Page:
DIY: Simple Closed Terrarium

DIY: Simple Closed Terrarium

If you’re looking for a low-maintenance, trendy and sustainable way to display plants in your home, look no further! This DIY closed terrarium is extremely simple to put together, and only takes about 5 minutes to assemble!

Shopping List

  • Clear, lidded container
  • Decorative rocks
  • Activated charcoal
  • Potting soil
  • Moisture-friendly plants
  • Decorations (optional)

While we were able to find most of these items at our local nursery, anything we couldn’t find there was available at the nearest supermarket!

Building Your Terrarium

1. Drainage Layer

First, pour a layer of decorative rocks. This will act as a draining mechanism for your terrarium. This will prevent your soil from holding too much water which could result in root rot.

terrarium drainage layer

2. Soil Layer

Next, pour a thin layer of activated charcoal! This layer will help absorb excess moisture and prevent mold. After the drainage layer has been completed, add a thick layer of your favorite potting soil. Be careful not to pour too much, as you’ll want to leave plenty of breathing room for your plants!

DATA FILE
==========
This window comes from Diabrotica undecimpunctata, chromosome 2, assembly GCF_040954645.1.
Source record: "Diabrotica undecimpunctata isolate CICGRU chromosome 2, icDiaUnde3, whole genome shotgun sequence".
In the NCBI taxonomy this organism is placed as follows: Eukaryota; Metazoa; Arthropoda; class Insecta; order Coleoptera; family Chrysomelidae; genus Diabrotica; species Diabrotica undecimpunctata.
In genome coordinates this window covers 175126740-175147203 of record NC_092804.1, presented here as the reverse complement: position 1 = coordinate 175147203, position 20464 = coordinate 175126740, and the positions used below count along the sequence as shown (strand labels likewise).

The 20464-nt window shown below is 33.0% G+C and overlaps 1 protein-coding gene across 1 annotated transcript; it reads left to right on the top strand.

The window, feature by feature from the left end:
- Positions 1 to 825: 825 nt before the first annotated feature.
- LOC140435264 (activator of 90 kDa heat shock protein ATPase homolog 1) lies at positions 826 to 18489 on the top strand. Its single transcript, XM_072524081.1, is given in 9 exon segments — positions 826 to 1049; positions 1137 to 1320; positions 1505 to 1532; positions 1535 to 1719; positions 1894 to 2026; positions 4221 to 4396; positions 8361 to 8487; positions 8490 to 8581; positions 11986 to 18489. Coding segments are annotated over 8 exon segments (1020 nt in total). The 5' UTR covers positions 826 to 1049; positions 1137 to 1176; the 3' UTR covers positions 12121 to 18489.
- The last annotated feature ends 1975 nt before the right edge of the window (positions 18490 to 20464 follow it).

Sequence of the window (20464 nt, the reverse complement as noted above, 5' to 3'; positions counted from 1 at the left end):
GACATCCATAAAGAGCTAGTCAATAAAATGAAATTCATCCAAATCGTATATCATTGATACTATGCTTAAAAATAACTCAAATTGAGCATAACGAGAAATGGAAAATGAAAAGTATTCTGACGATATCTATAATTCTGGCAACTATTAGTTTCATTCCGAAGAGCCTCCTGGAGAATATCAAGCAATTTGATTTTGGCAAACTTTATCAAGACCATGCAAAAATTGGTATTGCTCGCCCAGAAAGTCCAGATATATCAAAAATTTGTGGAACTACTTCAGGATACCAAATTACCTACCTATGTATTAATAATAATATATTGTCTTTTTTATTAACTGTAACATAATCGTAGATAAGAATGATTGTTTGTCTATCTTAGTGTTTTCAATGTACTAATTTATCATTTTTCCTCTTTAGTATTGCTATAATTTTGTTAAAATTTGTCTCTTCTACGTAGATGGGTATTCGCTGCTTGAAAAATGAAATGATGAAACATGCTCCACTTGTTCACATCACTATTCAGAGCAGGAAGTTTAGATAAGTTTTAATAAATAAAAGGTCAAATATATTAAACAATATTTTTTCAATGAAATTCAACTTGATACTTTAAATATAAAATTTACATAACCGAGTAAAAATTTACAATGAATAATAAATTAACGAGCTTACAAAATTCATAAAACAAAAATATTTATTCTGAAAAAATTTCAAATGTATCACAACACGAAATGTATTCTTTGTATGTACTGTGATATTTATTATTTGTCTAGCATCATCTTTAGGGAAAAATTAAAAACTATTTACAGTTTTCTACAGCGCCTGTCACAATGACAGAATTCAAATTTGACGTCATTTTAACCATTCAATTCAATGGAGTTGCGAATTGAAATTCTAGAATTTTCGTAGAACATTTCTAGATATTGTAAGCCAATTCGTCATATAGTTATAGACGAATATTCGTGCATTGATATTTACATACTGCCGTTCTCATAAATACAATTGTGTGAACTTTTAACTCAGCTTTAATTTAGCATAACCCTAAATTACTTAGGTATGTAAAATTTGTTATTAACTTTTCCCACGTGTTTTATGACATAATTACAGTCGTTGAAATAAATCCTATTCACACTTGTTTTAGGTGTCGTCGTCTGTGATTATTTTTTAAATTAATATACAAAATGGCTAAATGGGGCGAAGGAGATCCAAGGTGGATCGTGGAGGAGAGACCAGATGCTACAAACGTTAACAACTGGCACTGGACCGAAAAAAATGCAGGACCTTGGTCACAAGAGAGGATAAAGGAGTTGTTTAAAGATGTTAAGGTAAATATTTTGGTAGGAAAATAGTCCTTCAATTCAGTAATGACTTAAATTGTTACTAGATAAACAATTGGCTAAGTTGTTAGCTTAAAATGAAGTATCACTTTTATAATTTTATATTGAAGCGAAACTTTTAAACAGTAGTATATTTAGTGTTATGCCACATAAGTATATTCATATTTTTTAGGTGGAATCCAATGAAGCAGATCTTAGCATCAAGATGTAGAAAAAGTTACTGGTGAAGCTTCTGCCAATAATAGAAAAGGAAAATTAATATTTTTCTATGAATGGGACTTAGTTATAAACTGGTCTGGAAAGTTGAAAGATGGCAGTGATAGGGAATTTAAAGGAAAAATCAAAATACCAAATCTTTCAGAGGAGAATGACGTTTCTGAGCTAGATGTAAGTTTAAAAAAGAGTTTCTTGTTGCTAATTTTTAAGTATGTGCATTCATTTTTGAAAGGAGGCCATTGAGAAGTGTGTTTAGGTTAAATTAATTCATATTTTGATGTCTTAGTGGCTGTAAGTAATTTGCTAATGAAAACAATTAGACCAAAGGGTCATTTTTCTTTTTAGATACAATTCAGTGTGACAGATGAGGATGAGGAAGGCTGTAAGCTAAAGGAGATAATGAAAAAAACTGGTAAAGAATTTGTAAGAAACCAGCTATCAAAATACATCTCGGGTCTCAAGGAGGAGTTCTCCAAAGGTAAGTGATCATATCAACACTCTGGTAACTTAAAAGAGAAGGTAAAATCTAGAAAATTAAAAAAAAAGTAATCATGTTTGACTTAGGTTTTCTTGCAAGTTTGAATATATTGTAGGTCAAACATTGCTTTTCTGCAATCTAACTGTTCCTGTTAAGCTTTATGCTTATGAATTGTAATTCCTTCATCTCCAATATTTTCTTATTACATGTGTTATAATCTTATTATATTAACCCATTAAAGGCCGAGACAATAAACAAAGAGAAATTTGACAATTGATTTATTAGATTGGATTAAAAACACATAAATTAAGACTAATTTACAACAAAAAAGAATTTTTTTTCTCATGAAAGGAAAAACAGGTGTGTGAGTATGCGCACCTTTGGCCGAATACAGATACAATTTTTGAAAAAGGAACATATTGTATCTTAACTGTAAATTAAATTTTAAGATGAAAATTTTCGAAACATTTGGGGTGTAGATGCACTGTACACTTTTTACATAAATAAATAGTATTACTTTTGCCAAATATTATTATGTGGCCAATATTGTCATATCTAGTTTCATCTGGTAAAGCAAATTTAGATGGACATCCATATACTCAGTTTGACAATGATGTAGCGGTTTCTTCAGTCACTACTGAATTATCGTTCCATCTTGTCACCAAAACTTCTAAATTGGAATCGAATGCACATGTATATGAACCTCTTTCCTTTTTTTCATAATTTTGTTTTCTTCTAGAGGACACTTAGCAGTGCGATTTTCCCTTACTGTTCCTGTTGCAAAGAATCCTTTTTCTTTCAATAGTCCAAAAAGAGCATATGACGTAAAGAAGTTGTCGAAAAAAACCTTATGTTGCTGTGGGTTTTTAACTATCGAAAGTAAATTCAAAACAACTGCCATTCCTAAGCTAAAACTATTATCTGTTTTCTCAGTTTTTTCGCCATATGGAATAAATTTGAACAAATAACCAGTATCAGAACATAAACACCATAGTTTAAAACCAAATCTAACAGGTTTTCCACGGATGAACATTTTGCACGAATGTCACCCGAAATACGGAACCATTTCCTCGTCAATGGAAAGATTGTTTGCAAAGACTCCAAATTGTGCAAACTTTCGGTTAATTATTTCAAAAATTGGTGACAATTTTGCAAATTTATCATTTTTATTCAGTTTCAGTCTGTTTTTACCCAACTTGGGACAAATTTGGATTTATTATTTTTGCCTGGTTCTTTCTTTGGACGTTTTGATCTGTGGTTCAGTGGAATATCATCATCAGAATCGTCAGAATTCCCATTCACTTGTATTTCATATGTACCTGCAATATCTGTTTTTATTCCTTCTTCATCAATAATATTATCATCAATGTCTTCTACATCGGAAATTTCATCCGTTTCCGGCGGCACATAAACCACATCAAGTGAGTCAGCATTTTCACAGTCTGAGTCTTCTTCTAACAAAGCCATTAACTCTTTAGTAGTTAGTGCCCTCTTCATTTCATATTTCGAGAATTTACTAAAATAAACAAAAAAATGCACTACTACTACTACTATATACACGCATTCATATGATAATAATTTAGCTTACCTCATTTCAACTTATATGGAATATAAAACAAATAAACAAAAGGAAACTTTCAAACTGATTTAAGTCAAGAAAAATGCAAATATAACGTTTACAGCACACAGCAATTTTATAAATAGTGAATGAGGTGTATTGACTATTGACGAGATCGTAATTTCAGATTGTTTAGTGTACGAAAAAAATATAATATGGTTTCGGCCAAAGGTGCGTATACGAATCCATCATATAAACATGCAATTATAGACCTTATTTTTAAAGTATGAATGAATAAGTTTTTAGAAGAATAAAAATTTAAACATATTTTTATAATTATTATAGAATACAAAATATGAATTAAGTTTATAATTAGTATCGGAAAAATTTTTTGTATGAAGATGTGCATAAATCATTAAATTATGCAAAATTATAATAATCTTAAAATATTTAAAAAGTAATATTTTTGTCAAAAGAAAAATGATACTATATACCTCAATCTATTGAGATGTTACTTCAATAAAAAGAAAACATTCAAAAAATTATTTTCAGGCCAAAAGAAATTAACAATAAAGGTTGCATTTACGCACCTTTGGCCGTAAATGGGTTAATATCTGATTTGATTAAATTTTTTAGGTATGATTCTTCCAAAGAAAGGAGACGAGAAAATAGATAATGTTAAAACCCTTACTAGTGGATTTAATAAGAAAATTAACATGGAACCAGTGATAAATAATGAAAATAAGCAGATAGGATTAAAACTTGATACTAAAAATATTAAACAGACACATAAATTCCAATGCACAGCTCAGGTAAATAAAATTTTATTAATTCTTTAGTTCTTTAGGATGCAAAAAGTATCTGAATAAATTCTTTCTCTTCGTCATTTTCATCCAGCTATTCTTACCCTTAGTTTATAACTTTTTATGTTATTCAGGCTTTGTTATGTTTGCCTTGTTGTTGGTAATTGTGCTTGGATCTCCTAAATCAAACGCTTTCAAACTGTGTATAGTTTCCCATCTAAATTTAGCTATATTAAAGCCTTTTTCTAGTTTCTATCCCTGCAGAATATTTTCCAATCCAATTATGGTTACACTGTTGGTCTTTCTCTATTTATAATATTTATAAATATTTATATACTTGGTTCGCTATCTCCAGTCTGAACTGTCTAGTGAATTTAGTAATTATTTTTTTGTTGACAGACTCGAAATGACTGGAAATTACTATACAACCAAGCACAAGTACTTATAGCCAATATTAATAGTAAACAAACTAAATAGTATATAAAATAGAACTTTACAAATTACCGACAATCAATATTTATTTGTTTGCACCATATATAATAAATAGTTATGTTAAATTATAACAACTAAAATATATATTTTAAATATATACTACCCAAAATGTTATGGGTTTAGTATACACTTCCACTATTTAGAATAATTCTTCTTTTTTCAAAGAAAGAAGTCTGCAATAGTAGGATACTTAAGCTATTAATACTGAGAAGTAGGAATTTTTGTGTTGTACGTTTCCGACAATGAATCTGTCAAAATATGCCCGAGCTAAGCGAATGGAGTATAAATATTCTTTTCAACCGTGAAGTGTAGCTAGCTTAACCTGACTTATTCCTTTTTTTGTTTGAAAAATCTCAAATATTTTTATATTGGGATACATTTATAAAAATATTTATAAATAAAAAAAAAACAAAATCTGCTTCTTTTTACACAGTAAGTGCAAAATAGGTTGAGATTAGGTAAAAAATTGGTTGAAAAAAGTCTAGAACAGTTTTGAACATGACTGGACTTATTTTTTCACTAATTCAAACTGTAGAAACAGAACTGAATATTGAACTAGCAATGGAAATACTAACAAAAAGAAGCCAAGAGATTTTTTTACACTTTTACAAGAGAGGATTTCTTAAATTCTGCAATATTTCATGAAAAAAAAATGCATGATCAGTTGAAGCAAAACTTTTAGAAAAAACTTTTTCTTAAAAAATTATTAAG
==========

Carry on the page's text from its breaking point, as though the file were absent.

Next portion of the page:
terrarium soil layer

3. Plant Layer

Finally you can add your plants! Closed terrariums are able to maintain their own miniature water cycles, so you’re going to want to choose plants that prefer moist soil and humid air. A few suggestions are nerve plants, variegated spider ferns, starfish plants, watermelon peperomia and baby tears! If you’re not sure what plants will best fit your needs, it may help to talk to someone at your local nursery. For this terrarium, we decided to use a nerve plant, a variegated creeping fig and a button fern.

terrarium plant layer

After adding a couple of decorations (optional), you’re ready to put the lid on your closed terrarium and put it on display!

Since this is a closed terrarium, the water you give your plants will be recycled, meaning you’ll need to water less often. Be sure to monitor the dampness of your soil to prevent overwatering. Enjoy your terrarium and let us know if you found this blog post interesting or helpful!

*This DIY was adapted from Crate and Barrel’s post, How to Make a Closed Terrarium.

finished terrarium
Terrarium by MitoGrow
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